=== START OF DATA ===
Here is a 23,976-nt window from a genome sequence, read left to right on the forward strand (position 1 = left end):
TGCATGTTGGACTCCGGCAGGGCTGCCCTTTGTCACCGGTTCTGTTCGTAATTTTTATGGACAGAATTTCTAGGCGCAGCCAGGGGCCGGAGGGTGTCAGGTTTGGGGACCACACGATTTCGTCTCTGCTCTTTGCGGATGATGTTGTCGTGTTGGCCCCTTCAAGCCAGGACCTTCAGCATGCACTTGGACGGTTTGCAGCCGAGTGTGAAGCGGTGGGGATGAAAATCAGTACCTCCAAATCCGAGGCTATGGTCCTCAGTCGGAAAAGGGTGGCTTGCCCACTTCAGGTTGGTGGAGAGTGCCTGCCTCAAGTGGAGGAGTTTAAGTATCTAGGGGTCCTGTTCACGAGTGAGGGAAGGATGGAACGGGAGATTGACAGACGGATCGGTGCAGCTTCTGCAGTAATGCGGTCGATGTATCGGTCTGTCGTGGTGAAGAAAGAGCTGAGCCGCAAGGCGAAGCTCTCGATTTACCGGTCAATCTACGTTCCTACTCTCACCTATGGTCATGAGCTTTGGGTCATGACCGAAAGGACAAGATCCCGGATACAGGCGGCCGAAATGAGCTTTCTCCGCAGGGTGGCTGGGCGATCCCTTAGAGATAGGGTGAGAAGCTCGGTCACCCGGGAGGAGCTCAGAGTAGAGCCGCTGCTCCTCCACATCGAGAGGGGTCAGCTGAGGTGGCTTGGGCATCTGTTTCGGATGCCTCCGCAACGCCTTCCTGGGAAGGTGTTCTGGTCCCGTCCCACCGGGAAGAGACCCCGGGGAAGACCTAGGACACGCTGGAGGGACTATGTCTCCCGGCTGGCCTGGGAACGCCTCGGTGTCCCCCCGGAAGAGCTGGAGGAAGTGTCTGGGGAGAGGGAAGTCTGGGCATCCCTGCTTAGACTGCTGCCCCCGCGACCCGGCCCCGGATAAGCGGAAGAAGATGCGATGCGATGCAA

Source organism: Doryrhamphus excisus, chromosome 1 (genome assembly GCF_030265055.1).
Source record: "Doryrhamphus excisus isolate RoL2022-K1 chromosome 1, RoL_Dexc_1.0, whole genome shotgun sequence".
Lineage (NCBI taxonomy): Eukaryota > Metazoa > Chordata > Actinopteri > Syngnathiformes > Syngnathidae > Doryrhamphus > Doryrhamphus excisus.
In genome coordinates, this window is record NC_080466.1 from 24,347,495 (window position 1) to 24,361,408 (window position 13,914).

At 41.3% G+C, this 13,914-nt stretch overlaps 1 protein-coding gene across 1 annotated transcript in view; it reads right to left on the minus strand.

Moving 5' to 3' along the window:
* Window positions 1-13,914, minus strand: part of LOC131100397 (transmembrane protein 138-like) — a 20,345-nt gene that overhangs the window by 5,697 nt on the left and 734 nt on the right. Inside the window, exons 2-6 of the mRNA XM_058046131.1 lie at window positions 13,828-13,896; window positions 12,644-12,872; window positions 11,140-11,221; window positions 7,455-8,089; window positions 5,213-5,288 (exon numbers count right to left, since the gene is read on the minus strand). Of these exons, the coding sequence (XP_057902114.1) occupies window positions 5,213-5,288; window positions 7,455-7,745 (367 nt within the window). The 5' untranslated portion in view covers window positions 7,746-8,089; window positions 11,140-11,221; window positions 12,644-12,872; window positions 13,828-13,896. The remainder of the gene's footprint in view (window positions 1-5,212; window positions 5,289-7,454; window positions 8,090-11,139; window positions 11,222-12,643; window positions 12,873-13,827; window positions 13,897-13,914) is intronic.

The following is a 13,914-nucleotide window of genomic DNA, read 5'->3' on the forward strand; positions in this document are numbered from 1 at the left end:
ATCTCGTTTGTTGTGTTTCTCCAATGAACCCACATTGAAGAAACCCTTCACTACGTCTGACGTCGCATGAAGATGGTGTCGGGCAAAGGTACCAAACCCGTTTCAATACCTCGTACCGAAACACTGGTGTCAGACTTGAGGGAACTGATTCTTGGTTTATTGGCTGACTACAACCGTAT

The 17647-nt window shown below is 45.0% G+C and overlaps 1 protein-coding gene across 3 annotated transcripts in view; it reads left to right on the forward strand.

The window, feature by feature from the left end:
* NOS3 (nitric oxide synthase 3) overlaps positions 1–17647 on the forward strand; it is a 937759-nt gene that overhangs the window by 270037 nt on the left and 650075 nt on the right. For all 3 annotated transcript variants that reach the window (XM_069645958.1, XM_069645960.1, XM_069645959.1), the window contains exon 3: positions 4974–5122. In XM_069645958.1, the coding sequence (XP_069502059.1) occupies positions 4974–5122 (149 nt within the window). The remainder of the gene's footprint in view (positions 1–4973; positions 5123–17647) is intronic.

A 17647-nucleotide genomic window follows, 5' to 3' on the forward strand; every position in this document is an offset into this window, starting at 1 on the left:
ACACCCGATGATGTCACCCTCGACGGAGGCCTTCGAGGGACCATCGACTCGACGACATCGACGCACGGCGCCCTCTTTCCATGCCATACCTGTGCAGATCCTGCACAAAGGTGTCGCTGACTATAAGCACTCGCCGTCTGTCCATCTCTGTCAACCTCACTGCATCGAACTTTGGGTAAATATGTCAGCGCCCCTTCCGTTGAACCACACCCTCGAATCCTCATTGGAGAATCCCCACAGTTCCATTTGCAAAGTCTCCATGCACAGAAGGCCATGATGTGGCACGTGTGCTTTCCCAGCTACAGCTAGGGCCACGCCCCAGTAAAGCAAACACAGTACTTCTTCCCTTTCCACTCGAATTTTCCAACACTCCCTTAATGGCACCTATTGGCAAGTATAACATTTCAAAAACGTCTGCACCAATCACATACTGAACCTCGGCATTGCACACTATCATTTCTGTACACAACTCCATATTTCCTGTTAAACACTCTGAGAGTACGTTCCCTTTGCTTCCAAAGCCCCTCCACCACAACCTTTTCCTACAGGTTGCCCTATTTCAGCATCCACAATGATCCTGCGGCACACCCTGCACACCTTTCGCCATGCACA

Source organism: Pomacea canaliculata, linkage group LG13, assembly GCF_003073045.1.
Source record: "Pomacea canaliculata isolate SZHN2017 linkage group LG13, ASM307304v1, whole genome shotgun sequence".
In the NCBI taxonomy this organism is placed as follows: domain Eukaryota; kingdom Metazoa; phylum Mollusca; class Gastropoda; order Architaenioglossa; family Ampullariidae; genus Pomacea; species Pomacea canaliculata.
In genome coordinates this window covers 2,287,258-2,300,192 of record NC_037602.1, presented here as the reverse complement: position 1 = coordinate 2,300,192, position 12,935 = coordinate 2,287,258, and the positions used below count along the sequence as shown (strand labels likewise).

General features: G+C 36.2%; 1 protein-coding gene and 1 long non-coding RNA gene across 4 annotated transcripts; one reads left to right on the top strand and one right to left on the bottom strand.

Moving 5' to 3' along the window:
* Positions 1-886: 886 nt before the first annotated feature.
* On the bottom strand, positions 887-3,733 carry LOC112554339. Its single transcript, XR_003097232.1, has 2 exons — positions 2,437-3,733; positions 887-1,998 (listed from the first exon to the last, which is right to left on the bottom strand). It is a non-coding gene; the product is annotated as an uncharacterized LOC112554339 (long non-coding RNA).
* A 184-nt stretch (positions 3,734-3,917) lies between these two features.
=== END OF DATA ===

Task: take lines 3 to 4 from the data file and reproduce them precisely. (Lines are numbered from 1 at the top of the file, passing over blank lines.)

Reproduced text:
Source organism: Doryrhamphus excisus, chromosome 1 (genome assembly GCF_030265055.1).
Source record: "Doryrhamphus excisus isolate RoL2022-K1 chromosome 1, RoL_Dexc_1.0, whole genome shotgun sequence".